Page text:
Guide to Coast Guard Benefits

by Levi Newman on December 8, 2010

Coast Guard members sacrifice a great deal for our country and seem to be sometimes overlooked. Therefore, the Department of Veterans Affairs recognizes the admirable service of Coast Guard members by providing a host of health care benefits. Knowing what benefits are available can do a world of good, as can understanding how to earn those benefits.

There’s no shortage of health care benefits. Coast Guard service members and veterans of Operation Enduring Freedom (OEF) and/or Operation Iraqi Freedom (OIF) have access to:
-services at hospitals
-outpatient medical, dental, pharmacy and prosthetic services
-health care specialized for female veterans
-counseling for veterans adjusting to their return
-alcohol and drug treatment

The VA actively uses several programs to inform members of National Guard, including the Coast Guard, about these benefits. Through the Yellow Ribbon Program, members of the Coast Guard and their family members learn about VA benefits at events held before, during and post-deployment. VA staff can enroll veterans in VA health care and suggest other VA benefits.

Launched in 2008, the Combat Veteran Call Center keeps veterans connected with a VA connected directly by phone. A VA worker provides VA benefit information, services and job opportunities. Veterans even get the chance to get an assigned care manager at the nearest VA Medical Center.

Since 2005, 62 National Guard Transition Assistance Advisors have helped returning veterans get VA benefits they deserved. The advisors are VA liaisons who work at a state level to synchronize state benefits with VA services.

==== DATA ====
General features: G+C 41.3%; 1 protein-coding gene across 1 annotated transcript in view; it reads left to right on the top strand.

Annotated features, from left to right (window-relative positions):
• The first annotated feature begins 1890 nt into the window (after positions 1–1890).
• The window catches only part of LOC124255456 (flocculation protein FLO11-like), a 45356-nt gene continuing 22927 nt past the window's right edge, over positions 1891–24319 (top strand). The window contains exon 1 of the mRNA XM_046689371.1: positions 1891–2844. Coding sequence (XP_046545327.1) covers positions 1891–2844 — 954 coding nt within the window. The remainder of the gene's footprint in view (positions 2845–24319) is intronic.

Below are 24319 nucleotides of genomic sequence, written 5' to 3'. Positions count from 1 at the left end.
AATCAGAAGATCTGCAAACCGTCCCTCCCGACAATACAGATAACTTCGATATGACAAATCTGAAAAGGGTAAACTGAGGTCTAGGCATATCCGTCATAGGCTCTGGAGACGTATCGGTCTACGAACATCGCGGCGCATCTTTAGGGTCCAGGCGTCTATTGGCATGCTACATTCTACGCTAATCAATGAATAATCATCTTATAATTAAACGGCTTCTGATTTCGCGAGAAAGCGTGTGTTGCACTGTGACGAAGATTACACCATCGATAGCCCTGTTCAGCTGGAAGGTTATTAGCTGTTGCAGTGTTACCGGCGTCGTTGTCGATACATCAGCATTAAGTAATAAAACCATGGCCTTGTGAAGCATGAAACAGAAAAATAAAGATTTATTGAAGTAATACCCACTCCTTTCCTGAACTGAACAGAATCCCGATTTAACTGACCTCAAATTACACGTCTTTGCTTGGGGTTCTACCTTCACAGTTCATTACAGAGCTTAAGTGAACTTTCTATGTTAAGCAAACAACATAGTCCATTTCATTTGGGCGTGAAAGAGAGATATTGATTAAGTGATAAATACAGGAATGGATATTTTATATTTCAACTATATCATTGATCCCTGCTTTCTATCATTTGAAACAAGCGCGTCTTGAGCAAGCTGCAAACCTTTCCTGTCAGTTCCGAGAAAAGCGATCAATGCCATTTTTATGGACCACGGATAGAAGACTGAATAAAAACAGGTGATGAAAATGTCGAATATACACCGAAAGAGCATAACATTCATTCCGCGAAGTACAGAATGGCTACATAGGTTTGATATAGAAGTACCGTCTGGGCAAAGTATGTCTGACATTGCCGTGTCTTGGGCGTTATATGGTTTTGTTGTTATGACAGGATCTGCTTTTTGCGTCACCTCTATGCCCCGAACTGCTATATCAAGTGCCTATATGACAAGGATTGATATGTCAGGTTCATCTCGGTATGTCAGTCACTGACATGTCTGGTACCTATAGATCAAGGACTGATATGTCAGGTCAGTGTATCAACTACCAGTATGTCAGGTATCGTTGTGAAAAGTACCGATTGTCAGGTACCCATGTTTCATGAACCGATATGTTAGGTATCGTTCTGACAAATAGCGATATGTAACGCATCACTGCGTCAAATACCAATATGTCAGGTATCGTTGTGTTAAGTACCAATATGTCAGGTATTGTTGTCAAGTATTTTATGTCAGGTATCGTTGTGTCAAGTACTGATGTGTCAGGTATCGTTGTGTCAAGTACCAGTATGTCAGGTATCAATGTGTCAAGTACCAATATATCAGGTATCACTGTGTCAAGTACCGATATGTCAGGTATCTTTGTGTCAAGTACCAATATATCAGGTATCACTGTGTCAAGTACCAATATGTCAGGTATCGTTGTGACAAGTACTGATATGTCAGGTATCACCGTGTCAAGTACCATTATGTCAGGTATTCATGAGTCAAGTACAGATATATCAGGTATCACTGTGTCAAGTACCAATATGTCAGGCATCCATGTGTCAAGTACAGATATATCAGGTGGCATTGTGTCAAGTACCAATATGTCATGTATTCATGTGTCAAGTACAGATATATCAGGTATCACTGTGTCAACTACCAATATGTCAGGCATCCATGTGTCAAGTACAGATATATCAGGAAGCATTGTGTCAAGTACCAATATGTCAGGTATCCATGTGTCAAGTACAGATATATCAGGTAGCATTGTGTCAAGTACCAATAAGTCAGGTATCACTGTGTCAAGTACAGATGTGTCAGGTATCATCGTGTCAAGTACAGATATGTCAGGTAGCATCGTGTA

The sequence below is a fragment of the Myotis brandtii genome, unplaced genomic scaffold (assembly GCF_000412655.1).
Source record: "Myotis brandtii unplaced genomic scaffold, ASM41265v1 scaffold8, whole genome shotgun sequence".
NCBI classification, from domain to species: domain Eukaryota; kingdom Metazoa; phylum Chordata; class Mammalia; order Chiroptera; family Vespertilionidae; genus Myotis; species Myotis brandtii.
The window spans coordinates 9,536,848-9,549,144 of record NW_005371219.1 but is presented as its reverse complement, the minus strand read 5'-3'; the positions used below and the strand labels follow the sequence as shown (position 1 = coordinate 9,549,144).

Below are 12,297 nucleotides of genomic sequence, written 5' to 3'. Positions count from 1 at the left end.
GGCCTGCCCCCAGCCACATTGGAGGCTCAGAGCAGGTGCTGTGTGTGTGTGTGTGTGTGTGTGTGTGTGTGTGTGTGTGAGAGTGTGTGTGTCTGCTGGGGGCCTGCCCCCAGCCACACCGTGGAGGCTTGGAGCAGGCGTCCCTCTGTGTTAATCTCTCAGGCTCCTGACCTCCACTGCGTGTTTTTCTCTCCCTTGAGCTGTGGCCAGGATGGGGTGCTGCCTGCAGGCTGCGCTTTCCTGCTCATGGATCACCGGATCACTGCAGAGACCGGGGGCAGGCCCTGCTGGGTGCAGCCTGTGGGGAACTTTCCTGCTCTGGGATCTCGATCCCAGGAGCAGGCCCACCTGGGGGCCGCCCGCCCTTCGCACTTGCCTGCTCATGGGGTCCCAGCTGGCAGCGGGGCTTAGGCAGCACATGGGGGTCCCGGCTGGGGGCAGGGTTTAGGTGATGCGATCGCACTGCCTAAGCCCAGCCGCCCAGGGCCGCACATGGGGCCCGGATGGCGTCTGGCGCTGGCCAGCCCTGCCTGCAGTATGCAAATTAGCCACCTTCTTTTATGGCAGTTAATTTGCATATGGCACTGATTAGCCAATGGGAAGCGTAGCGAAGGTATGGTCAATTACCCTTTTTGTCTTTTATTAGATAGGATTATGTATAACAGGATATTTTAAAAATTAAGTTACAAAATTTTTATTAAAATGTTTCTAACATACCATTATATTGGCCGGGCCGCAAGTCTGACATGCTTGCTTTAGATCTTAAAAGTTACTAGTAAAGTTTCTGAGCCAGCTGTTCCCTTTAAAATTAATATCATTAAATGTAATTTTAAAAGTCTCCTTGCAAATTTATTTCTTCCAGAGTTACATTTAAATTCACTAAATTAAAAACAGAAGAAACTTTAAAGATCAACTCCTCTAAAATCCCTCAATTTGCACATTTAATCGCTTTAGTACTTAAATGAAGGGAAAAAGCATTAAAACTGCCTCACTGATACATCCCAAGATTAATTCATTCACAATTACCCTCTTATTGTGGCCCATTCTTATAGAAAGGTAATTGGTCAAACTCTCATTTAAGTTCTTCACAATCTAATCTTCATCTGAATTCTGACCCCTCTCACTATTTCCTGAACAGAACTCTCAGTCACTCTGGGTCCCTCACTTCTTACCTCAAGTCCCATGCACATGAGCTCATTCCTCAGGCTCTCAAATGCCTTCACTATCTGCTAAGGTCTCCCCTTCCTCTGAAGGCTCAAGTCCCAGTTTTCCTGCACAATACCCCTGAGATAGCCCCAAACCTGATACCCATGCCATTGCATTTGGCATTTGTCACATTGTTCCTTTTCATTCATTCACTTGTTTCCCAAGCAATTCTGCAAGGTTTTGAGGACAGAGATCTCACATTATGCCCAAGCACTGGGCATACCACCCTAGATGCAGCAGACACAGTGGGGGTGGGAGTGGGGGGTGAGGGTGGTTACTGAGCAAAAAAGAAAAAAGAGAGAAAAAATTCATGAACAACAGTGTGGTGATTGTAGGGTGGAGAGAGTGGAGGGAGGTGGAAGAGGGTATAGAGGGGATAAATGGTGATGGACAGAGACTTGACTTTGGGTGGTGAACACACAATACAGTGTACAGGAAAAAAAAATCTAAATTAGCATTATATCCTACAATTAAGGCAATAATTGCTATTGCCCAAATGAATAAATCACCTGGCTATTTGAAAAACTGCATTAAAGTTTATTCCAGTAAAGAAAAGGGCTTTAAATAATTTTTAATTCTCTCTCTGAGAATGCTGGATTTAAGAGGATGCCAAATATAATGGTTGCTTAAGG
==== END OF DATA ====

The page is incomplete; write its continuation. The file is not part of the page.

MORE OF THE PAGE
Eligibility for VA health care benefits is often easy to determine. Those who may eligible include:
-National Guard members called to duty by federal order
-Veterans
-Veteran’s dependents and surviving spouses, children and/or parents

Spread throughout the country, there are 27 VA liaisons at 13 military treatment locations. The primary duty of these liaisons is to get severely injured service members and veterans from the military treatment facilities into the hands of the VA. When a veteran needs treatment close to home, the liaisons ensure that the local VA can offer that service. Liaisons may also create a care plan, find out if a veteran needs a care manager and secure appointments with the VA.

OEF/OIF care management teams operate at every VA Medical Center. Nurses or social workers are the managers who plan patient care activities. They assist National Guard members when they need help going through the VA health care system. VA health care is broken into two branches of the Veterans Health Administration. The VHA provides primary and specialized care, as well as related medical and social services.

At more than 1,400 sites nationwide, the VHA offers these services. The two branches are:
-VA Medical Centers, which run a gamut, from tiny local clinics to big hospitals.
-VA Vet Centers where counseling and outreach services are available for free to veterans who served in a combat zone. Family members affected by military-related issues can also get treatment at any one of the 232 community-based centers.

Photo thanks to Coast_Guard under creative common license on Flickr.

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